Nahariya is home to some of Israel's leading entrepreneurs: the Strauss, Soglowek and Wertheimer families. Successful private sector industrial enterprises founded in Nahariya are the Strauss dairy company, Soglowek meat processing company, and Iscar--the high-precision metalworks and tool-making giant, which was purchased by Berkshire Hathaway for US $5 billion.
According to the CBS, as of 2000 there were 17,916 salaried workers in the city and 1,283 were self-employed. The mean monthly wage in 2000 for a salaried worker in the city was ILS 5,736, a real growth of 7.0% over the previous year. Salaried men have a mean monthly wage of ILS 7,353 (an increase of 7.6%) versus ILS 3,950 for women (increase of 2.5%). The mean income for the self-employed was 9,078. In the same year, there were 886 people who received unemployment benefits and 3,611 people living on fixed income (Social Security.)
Sderot Ga'aton, the city's main boulevard, runs east-west from the Coastal Highway junction to the sea, and is divided down the middle by the Ga'aton River. Shaded by the thick greenery of towering eucalyptus trees and lined with numerous shops, boutiques, open-air cafes, restaurants and ice cream parlors, Sderot Ga'aton is Nahariya's main tourist attraction and its central business and entertainment district. The beach area is an attraction in its own right, with a public park, a waterfront promenade, two public beaches, several hotels, a small marina and a lively nightlife in the multitude of beachfront cafes, bars, restaurants and nightclubs.
Highway 4, the coastal highway, is the main north-south road in the city. Highway 89 starts at the Nahariya Junction in the city, and connects it with the rest of the Upper Galilee and Safed. Nahariya's public transportation hub is located at the eastern end of Sderot Ga'aton, near the intersection with Highway 4, and contains the city's train station and central bus station. Nahariya's train station is the northernmost station of the Israel Railways network. Sderot Ga'aton runs westward where the mouth of the Ga'aton River spills into the Mediterranean Sea.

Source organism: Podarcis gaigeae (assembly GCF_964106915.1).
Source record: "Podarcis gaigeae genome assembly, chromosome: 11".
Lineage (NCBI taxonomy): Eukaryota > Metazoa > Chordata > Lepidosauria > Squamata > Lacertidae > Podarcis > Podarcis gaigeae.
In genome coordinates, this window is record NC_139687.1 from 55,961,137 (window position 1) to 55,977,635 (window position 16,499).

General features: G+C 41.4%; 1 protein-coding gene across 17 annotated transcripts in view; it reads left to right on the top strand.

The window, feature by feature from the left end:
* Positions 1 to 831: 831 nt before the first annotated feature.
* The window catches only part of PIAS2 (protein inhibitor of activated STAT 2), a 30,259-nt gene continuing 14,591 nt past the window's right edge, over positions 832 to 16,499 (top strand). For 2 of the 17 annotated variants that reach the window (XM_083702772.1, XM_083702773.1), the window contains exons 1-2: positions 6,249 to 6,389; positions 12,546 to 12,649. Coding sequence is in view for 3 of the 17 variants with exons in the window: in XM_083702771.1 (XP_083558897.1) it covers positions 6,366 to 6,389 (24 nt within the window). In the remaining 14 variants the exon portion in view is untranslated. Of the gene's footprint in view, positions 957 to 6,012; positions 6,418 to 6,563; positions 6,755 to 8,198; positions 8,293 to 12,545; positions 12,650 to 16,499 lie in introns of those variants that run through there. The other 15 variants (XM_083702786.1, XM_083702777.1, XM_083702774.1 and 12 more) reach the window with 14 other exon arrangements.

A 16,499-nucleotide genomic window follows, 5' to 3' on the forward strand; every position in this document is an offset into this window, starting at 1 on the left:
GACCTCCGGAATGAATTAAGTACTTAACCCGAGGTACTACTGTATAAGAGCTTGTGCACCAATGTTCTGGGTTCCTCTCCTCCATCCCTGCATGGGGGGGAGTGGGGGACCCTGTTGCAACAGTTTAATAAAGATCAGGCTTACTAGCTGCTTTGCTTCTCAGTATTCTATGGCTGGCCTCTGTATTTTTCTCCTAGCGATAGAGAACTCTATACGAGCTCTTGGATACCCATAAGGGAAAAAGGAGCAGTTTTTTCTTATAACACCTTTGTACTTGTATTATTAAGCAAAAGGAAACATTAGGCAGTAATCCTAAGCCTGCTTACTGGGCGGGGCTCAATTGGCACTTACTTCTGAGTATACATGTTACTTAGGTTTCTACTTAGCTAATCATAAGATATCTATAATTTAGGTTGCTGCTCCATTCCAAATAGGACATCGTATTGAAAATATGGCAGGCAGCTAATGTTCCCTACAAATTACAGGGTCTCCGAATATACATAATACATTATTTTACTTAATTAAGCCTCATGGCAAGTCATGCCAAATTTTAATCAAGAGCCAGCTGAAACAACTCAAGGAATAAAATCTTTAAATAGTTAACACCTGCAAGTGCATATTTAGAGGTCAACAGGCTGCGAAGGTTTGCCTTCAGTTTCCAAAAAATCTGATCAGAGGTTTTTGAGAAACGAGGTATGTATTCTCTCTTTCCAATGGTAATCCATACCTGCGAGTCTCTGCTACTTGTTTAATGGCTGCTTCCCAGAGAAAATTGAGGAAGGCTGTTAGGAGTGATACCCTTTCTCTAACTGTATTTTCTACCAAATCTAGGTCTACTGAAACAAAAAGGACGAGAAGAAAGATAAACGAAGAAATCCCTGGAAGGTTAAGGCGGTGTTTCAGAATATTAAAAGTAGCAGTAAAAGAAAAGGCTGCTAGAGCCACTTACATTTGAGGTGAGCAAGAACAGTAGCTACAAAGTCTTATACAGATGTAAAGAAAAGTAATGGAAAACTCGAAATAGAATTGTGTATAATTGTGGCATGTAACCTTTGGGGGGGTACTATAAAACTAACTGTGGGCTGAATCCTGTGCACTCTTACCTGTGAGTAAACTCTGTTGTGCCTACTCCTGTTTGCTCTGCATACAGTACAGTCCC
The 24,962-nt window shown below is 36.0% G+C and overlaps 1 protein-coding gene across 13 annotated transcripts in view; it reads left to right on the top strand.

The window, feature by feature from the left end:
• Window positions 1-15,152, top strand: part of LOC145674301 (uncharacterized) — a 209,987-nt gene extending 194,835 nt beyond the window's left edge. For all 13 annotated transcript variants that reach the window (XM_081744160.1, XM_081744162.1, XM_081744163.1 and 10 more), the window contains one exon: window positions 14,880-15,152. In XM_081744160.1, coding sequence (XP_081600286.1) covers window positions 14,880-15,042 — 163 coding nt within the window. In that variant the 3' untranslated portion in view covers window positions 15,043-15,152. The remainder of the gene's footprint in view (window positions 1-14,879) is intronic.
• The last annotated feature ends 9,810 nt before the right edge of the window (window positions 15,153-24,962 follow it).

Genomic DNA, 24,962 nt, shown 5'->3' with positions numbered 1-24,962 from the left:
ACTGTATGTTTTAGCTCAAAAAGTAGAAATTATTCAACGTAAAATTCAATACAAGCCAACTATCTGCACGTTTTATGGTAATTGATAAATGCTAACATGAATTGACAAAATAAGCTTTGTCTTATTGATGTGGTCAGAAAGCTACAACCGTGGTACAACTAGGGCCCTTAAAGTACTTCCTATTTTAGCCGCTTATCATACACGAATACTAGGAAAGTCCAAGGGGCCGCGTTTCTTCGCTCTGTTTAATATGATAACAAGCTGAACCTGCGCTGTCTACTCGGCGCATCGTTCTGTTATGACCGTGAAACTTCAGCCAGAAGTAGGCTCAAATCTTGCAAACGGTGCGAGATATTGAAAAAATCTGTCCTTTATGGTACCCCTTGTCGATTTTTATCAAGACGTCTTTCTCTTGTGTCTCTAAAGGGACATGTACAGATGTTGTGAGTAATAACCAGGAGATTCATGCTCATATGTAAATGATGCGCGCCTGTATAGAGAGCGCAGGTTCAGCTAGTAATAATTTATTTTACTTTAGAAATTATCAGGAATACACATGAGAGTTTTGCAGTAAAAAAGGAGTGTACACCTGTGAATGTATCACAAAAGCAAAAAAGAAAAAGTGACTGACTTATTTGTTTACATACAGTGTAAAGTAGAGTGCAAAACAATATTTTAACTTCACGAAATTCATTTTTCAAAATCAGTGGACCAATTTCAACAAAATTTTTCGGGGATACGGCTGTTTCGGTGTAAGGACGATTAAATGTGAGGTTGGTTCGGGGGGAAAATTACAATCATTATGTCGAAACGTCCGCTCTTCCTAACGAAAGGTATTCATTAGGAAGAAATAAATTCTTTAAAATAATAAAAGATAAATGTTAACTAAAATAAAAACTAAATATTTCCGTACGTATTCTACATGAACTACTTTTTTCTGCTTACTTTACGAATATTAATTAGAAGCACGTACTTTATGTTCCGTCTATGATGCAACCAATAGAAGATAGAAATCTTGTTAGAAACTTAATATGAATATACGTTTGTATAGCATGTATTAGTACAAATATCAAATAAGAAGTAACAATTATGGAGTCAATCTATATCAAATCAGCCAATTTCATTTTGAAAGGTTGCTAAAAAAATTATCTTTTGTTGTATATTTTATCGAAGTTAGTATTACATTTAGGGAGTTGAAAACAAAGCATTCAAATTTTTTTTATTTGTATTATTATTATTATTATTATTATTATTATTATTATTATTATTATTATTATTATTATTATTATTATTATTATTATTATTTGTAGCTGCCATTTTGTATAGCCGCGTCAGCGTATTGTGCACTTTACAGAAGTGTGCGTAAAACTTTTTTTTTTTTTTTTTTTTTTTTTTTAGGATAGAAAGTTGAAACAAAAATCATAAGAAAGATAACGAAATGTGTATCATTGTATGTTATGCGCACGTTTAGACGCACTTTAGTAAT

According to Israel Central Bureau of Statistics (CBS), in 2001 the ethnic makeup of the city was 97.3% Jewish and other non-Arabs, without significant Arab population. In 2001 there were 355 immigrants. See population groups in Israel. According to the CBS, in 2001 there were 22,200 males and 23,700 females. The population of the city was spread out with 29.5% 19 years of age or younger, 16.3% between 20 and 29, 18.8% between 30 and 44, 17.3% from 45 to 59, 4.1% from 60 to 64, and 13.9% 65 years of age or older. The population growth rate in 2001 was 4.2%.
Following Israel's withdrawal from Lebanon in 2000 many ex South Lebanon Army soldiers and officers who fled from Lebanon settled in Nahariya with their families.
According to the CBS, Nahariya has 22 schools with 7,541 students, which are divided into 15 elementary schools with 4,074 students, and 7 middle and high schools with 3,467 students. In 2001, high school (12th grade) matriculation rate in the city was 56.5%.
Nahariya Hospital, located on the outskirts of Nahariya, three kilometers (1.9 miles) from the city center, serves half a million residents of the western Galilee, from Karmiel to the coast. During the 2006 Lebanon War, the hospital was hit by rocket fire that destroyed an outer wall and eight rooms.
Nahariya is twinned with: